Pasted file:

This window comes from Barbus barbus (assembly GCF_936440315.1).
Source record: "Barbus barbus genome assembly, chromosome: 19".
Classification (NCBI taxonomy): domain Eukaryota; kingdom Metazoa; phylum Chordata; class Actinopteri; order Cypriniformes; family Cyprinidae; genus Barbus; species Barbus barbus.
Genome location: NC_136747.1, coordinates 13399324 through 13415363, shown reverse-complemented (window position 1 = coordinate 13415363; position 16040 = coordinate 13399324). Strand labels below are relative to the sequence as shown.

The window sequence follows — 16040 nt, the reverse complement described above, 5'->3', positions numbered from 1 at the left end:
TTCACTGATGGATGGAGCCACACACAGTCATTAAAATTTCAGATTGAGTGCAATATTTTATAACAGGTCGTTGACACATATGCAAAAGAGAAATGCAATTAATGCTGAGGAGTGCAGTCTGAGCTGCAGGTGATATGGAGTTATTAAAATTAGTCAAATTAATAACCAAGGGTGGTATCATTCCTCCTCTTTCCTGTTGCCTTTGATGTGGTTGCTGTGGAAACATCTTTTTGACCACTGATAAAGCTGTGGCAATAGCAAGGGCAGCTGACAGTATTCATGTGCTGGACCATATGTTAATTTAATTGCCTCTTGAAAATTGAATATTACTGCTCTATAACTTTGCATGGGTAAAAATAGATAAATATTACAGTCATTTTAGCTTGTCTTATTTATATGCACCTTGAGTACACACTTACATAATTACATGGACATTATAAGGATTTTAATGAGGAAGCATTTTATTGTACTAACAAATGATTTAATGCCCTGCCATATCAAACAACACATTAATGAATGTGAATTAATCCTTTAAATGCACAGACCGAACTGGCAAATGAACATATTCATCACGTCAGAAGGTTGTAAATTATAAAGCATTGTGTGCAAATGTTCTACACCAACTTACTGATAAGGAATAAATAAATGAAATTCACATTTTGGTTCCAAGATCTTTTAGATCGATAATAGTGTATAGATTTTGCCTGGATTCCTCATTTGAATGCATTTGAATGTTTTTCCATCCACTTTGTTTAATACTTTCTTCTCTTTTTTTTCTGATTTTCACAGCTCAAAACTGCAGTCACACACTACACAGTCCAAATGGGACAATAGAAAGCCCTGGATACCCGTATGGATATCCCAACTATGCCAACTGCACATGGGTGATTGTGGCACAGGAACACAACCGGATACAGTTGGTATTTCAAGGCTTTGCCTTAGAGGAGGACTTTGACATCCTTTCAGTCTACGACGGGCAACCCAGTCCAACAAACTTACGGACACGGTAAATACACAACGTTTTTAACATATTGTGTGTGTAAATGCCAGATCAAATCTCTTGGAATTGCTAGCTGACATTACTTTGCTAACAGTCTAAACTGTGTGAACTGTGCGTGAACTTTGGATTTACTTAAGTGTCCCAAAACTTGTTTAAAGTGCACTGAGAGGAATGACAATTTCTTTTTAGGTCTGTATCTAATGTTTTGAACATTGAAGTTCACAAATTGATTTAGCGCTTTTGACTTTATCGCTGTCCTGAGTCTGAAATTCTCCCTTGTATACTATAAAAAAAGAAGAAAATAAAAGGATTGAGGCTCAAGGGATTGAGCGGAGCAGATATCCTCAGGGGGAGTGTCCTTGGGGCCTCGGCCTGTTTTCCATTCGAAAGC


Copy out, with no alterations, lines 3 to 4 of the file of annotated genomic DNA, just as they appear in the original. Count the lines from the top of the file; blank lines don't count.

Classification (NCBI taxonomy): domain Eukaryota; kingdom Metazoa; phylum Chordata; class Actinopteri; order Cypriniformes; family Cyprinidae; genus Barbus; species Barbus barbus.
Genome location: NC_136747.1, coordinates 13399324 through 13415363, shown reverse-complemented (window position 1 = coordinate 13415363; position 16040 = coordinate 13399324). Strand labels below are relative to the sequence as shown.